During the May 5 work session, Council member Shannon Ellsworth had some answers. A brewpub makes beer for its customers on site, and they have commodities that are not used at a regular restaurant, among other things.

Ellsworth said that information, like others facts, came from the National Brewery Association. Ellsworth is on the council subcommittee that was to do a deep dive in to best practices of brewpubs, distancing and beer license laws.

The committee was to present something that could be adapted for the class F beer license.

She tried, despite saying the regulations were too restrictive for her, and she was able to compromise with other members of the committee.

Ellsworth presented six restrictions that could be adapted when owners applied to get a class F license, including a couple restrictions that were already dealt with by state laws.

But other members of the committee and the council appeared to be more interested in taking a broader look at all of the alcohol being sold in restaurants, as well, in an attempt to see if there were any local regulations that could be put into place for distancing, both in location density and population density.

June and July

Residents seeking a referendum on November’s ballot on whether voters support creating a class F beer license failed to reach the number of valid signatures required.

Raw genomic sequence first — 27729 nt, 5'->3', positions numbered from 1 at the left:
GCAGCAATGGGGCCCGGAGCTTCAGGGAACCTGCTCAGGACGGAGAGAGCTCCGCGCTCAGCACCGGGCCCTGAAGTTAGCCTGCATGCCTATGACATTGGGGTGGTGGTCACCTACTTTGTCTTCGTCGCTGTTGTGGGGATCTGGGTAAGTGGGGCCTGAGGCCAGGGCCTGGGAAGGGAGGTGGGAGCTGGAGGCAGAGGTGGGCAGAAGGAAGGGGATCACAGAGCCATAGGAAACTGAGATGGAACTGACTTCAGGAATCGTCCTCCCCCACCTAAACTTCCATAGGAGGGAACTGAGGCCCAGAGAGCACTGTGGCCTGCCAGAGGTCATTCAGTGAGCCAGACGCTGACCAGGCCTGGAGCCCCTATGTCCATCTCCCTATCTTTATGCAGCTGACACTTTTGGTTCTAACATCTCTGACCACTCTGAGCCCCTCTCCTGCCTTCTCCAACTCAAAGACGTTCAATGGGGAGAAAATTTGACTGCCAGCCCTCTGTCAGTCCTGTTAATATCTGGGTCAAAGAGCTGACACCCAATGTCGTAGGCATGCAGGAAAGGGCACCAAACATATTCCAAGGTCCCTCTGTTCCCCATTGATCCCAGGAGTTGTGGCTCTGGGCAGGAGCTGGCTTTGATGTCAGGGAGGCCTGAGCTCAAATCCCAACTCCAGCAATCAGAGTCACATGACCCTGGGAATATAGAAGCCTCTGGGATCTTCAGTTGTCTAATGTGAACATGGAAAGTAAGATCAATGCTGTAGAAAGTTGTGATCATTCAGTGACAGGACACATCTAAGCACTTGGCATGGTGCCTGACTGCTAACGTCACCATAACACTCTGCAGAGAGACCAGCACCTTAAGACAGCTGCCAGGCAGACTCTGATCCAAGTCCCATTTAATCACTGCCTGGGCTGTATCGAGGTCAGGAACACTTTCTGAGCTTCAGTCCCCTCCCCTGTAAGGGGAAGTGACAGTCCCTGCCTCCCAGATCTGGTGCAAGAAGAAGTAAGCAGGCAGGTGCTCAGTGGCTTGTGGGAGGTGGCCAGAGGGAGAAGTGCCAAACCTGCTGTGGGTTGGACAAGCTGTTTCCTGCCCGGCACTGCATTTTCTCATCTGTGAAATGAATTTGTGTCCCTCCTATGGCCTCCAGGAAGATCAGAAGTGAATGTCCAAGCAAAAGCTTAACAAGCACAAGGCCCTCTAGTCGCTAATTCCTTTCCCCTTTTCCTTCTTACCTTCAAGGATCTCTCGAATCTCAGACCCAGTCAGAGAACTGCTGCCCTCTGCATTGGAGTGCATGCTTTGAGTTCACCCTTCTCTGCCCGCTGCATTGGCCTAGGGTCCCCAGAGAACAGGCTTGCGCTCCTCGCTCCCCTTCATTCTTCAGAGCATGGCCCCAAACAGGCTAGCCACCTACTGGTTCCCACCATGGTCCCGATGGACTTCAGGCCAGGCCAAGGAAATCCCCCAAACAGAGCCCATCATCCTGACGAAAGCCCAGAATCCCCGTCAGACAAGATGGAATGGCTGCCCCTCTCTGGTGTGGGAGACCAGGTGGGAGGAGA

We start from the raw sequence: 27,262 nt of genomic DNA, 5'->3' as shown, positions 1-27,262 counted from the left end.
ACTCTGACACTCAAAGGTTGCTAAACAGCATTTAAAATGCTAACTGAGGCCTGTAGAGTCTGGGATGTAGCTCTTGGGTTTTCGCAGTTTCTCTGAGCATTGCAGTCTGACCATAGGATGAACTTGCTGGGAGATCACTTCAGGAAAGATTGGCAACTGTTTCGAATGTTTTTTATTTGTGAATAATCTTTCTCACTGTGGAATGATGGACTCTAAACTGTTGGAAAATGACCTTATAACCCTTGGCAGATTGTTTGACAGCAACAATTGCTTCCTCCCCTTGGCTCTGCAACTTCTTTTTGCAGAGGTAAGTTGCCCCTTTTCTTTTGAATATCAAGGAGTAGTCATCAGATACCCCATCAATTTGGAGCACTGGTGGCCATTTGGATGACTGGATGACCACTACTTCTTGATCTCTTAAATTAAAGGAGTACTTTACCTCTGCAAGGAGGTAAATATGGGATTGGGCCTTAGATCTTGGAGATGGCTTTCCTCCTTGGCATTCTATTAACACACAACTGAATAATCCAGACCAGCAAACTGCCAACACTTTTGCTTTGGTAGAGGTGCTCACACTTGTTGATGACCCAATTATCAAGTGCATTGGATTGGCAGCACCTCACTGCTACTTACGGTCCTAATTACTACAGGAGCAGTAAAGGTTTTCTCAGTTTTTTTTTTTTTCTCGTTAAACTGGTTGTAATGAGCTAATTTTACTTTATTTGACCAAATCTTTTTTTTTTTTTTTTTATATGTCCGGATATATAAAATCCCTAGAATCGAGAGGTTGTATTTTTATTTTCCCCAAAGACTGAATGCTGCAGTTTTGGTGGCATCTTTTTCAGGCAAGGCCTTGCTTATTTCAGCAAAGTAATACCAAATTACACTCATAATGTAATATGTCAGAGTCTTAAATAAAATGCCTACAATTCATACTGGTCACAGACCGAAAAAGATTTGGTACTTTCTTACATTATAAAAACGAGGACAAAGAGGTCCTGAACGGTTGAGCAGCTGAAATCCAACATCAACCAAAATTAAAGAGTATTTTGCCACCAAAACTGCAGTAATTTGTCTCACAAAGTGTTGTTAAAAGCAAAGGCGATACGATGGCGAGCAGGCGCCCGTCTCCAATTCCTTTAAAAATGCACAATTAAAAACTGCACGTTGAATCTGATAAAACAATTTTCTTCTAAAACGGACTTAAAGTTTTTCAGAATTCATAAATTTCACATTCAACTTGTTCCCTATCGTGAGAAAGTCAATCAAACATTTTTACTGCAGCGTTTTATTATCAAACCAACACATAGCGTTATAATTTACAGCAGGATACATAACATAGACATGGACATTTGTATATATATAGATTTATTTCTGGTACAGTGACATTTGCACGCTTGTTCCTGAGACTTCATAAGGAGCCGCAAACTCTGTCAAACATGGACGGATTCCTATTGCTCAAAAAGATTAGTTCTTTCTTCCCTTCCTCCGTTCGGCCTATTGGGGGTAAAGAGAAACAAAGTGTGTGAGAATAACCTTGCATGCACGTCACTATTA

After an official count by Rozan Mitchell and her staff in the county elections office and a second count by the city, Provo city recorder Amanda Ercanbrack announced that there were 3,019 valid signatures on July 16. They needed 3,157 valid signatures to get on the ballot.

According to Ercanbrack, the petitioners could have filed for an official recount.

“However, the required threshold was not met,” said Mayor Michelle Kaufusi. “No matter which side you are on in the ‘brewpub’ debate, the city must respect the bright line of the law in determining whether a referendum petition qualifies for the ballot. We recognize this is a controversial issue in our community, and we again appreciate the work of the sponsors, the county clerk and the city recorder on this issue.”

On July 29, the results of a recount on the referendum came up short.

Left stewing

As 2020 closes, Provo has a class F beer license allowing brewpubs, but by density, it appears only four or five total will be allowed within the three zones approved in Provo.

The council has yet to discuss the aligning of alcohol and beer licenses in restaurants throughout the city as requested by Fillmore. That discussion will roll into 2021.

Daily Herald reporter Genelle Pugmire can be contacted at, (801) 344-2910, Twitter @gpugmire